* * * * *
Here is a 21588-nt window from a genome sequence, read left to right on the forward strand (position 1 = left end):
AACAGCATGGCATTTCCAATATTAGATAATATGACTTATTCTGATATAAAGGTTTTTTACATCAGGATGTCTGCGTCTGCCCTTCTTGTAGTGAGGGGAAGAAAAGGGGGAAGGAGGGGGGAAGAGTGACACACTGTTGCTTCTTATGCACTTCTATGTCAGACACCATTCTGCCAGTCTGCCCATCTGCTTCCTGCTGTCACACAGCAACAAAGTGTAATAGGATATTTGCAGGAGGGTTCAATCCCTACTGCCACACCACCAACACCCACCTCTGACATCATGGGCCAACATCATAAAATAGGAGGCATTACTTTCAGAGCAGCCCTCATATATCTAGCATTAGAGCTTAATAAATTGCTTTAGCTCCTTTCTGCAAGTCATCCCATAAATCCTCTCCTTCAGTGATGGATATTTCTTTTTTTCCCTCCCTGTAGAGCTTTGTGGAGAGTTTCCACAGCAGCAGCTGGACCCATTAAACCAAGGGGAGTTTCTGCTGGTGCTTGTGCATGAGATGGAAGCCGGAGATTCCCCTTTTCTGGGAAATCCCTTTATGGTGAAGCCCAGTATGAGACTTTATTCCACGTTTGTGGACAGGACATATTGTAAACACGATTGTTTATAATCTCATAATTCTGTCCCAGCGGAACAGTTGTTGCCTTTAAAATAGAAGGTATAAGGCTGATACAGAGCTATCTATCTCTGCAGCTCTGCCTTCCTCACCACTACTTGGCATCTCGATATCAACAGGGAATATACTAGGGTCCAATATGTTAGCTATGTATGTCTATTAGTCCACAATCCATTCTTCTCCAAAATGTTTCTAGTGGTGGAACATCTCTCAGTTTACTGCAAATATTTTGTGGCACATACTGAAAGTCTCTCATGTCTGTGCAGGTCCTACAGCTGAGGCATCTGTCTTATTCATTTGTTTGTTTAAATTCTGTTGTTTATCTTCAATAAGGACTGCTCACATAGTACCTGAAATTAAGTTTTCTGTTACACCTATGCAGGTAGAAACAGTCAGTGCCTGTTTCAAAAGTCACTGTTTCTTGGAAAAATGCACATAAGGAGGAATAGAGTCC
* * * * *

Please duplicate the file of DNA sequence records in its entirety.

Here is a 21588-nt window from a genome sequence, read left to right on the forward strand (position 1 = left end):
AACAGCATGGCATTTCCAATATTAGATAATATGACTTATTCTGATATAAAGGTTTTTTACATCAGGATGTCTGCGTCTGCCCTTCTTGTAGTGAGGGGAAGAAAAGGGGGAAGGAGGGGGGAAGAGTGACACACTGTTGCTTCTTATGCACTTCTATGTCAGACACCATTCTGCCAGTCTGCCCATCTGCTTCCTGCTGTCACACAGCAACAAAGTGTAATAGGATATTTGCAGGAGGGTTCAATCCCTACTGCCACACCACCAACACCCACCTCTGACATCATGGGCCAACATCATAAAATAGGAGGCATTACTTTCAGAGCAGCCCTCATATATCTAGCATTAGAGCTTAATAAATTGCTTTAGCTCCTTTCTGCAAGTCATCCCATAAATCCTCTCCTTCAGTGATGGATATTTCTTTTTTTCCCTCCCTGTAGAGCTTTGTGGAGAGTTTCCACAGCAGCAGCTGGACCCATTAAACCAAGGGGAGTTTCTGCTGGTGCTTGTGCATGAGATGGAAGCCGGAGATTCCCCTTTTCTGGGAAATCCCTTTATGGTGAAGCCCAGTATGAGACTTTATTCCACGTTTGTGGACAGGACATATTGTAAACACGATTGTTTATAATCTCATAATTCTGTCCCAGCGGAACAGTTGTTGCCTTTAAAATAGAAGGTATAAGGCTGATACAGAGCTATCTATCTCTGCAGCTCTGCCTTCCTCACCACTACTTGGCATCTCGATATCAACAGGGAATATACTAGGGTCCAATATGTTAGCTATGTATGTCTATTAGTCCACAATCCATTCTTCTCCAAAATGTTTCTAGTGGTGGAACATCTCTCAGTTTACTGCAAATATTTTGTGGCACATACTGAAAGTCTCTCATGTCTGTGCAGGTCCTACAGCTGAGGCATCTGTCTTATTCATTTGTTTGTTTAAATTCTGTTGTTTATCTTCAATAAGGACTGCTCACATAGTACCTGAAATTAAGTTTTCTGTTACACCTATGCAGGTAGAAACAGTCAGTGCCTGTTTCAAAAGTCACTGTTTCTTGGAAAAATGCACATAAGGAGGAATAGAGTCC